The Ngilima collection is a rare discovery. Farrell Ngilima rediscovered his father and grandfather’s photo archives in the mid-1990s. His grandfather, Ronald, settled in Watville in Benoni in the 1930s. He had a camera, and remarkably, a darkroom of his own, in the bathroom of his house. He took photographs around the neighbourhood — people posing for studio-type images, enacting scenarios, gathered for special occasions, just goofing about. When he died suddenly in 1960, his son Torrance carried on his work, but gave it up in the early 1960s to pursue political activities.

"The story he [Farrell] told me was that when he was growing up he knew that there was this cupboard in his grandmother’s house, and the bottom part had these two drawers that were locked," says Feyder. "So, he was aware of this material, but he kind of forgot about it until he found a few negatives, at the bottom of a drum, I think, and it was about to be burnt."

He subsequently convinced his grandmother to give him all the negatives and set about ensuring that they were preserved for posterity. After contacting various museums and encountering interested academics and photographers (including Jürgen Schadeberg), Feyder says he became concerned that he would lose control of the archive and its legacy. He took a big step back until she contacted him in 2008 while doing fieldwork for her PhD. With bursary money, she managed to have the collection digitally archived — there were about 5,600 negatives.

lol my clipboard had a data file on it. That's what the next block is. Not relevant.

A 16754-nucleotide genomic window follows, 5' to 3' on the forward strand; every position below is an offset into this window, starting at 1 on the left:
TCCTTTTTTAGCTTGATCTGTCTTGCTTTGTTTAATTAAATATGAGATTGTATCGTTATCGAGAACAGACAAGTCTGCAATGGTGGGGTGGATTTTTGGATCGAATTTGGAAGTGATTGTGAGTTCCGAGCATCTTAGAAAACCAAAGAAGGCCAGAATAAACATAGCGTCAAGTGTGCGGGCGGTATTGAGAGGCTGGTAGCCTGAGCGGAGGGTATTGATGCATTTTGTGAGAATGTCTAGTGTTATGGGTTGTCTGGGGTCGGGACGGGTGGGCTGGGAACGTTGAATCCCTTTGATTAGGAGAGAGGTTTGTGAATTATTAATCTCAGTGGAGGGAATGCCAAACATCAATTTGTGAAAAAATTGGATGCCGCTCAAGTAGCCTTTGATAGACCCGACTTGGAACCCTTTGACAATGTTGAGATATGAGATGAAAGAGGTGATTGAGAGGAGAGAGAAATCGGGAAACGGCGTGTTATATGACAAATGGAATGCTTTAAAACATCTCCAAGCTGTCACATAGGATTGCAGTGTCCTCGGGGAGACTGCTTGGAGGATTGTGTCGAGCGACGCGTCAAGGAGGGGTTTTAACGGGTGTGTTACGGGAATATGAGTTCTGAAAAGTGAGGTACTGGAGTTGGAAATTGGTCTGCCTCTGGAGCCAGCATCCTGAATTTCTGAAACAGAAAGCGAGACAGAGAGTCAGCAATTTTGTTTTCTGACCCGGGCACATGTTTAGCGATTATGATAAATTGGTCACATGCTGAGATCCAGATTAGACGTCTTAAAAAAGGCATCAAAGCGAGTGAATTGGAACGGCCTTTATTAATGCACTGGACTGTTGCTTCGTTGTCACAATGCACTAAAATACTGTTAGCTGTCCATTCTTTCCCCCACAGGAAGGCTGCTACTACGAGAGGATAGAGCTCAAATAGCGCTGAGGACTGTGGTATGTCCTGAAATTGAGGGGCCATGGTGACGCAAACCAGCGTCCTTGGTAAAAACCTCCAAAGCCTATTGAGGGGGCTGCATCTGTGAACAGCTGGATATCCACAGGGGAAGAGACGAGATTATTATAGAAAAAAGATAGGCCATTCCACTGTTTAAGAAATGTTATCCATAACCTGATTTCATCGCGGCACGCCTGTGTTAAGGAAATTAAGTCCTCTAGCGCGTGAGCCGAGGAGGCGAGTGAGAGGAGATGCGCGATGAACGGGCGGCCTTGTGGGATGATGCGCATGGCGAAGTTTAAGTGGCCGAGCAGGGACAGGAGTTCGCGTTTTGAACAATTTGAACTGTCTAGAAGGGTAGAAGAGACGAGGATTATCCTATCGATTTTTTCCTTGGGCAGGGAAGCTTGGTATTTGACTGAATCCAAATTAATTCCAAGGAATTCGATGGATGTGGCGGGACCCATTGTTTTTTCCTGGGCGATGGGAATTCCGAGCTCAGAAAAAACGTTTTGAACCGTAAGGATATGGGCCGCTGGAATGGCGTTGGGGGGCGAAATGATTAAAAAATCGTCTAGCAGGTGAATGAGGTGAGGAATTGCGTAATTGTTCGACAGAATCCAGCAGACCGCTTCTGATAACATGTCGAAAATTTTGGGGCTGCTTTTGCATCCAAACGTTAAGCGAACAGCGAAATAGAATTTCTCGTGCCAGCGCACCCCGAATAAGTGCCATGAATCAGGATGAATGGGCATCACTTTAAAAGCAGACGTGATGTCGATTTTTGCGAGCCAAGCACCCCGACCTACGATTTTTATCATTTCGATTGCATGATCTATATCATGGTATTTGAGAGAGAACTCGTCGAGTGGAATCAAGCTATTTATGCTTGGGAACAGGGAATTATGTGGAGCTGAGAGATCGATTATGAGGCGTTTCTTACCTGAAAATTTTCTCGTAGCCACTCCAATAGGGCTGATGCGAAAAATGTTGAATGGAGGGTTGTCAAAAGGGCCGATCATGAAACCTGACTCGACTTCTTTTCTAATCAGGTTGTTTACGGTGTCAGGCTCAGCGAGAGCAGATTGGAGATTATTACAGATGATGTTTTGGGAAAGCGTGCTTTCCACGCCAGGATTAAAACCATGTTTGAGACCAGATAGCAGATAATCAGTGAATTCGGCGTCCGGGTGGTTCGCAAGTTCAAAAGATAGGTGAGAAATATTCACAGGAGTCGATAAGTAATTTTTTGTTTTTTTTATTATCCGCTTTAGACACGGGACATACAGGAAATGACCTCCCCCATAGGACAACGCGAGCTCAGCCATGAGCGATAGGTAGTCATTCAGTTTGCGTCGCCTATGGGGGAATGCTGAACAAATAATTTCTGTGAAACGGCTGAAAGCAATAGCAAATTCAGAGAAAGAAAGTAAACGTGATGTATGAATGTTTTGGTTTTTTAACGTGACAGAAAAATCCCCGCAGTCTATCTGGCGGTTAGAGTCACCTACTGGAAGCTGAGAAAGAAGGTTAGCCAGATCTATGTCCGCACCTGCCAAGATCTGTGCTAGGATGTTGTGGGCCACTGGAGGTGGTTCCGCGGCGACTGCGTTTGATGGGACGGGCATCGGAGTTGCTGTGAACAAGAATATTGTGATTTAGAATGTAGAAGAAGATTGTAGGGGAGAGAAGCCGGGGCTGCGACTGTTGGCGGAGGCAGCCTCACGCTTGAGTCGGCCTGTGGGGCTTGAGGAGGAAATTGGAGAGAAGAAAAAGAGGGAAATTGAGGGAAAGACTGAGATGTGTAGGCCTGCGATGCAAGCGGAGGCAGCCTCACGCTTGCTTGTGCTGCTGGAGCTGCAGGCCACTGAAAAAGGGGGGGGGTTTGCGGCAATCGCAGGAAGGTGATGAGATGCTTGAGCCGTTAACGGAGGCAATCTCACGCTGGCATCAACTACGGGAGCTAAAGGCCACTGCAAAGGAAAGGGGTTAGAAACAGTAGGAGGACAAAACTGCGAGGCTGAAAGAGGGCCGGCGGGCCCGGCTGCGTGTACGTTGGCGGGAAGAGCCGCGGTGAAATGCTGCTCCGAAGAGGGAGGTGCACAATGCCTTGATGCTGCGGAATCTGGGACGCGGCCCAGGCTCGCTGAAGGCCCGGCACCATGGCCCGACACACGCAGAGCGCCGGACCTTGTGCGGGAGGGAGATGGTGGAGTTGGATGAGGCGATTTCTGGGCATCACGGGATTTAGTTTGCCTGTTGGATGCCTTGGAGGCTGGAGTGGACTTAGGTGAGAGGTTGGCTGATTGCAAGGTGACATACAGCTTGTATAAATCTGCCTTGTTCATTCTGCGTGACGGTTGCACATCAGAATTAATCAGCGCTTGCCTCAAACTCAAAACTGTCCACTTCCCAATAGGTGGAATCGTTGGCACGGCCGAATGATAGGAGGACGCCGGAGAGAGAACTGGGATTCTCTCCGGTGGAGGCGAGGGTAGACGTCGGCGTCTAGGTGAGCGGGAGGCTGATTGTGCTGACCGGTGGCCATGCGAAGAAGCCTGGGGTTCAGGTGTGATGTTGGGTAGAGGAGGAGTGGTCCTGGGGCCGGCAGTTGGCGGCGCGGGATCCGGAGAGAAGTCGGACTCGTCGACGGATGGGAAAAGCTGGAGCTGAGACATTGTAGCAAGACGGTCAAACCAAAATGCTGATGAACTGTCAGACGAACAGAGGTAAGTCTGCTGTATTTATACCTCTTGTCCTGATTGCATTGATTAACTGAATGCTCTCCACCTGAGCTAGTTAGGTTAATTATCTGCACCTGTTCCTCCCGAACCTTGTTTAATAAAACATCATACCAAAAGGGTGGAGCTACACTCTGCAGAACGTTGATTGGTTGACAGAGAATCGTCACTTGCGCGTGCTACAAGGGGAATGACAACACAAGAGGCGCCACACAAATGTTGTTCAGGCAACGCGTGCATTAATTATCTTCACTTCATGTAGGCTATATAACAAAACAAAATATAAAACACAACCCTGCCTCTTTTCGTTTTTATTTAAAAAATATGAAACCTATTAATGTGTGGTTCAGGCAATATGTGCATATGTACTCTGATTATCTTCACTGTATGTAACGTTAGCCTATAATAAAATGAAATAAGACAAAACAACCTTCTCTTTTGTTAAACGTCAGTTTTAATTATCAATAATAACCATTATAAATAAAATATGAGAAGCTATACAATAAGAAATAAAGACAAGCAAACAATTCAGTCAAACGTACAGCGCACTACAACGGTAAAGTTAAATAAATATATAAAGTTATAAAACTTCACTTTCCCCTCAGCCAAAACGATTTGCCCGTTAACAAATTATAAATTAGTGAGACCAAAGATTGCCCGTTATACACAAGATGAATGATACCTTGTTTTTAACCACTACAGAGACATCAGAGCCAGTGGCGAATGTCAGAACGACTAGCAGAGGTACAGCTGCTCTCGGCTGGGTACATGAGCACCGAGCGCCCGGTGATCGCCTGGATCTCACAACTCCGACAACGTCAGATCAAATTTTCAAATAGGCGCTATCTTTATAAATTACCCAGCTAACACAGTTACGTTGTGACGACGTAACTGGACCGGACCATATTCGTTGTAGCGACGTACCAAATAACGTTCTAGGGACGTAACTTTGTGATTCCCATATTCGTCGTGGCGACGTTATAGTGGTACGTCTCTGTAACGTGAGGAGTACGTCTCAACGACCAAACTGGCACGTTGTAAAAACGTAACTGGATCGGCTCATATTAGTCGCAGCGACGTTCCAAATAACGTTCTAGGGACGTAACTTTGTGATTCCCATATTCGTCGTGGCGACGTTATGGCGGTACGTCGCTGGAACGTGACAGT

The Ngilima Collection offers a rare glimpse of life outside the more public struggle narrative that we tend to associate with images from the 1950s and 1960s. "There’s a very well-known body of work from SA from those years that very much shaped my idea of what life was like," says Feyder. "What’s fascinating about the Ngilima Collection is that you don’t see any of that."

You see private life and leisure when the dominant narrative tends to be public, political and spectacular. "What you see is not victimhood," says Feyder. "What you see is really people who were determined to look their best, portraying themselves in such a way that transcends all the limitations of their daily lives."

Adams’s rediscovery of her family archives — the Drummond-Fyvie Collection — also involved some snaps that were about to be thrown away. "I was studying fine art in the mid-1990s and I found my gran heading off to the rubbish bin with a big box of photographs that she was clearing out," she recalls. Tamsyn "grabbed them" and began incorporating them into artworks – cutting them up and preserving them in resin and so on. "In retrospect I’m horrified," she says, thinking of the archival materials she happily scissored up. But that interaction also prompted her to take a more serious look at the boxes and suitcases full of snapshots that her family had stashed in barns and sheds over a century and a half, and eventually to use them as the basis of her PhD.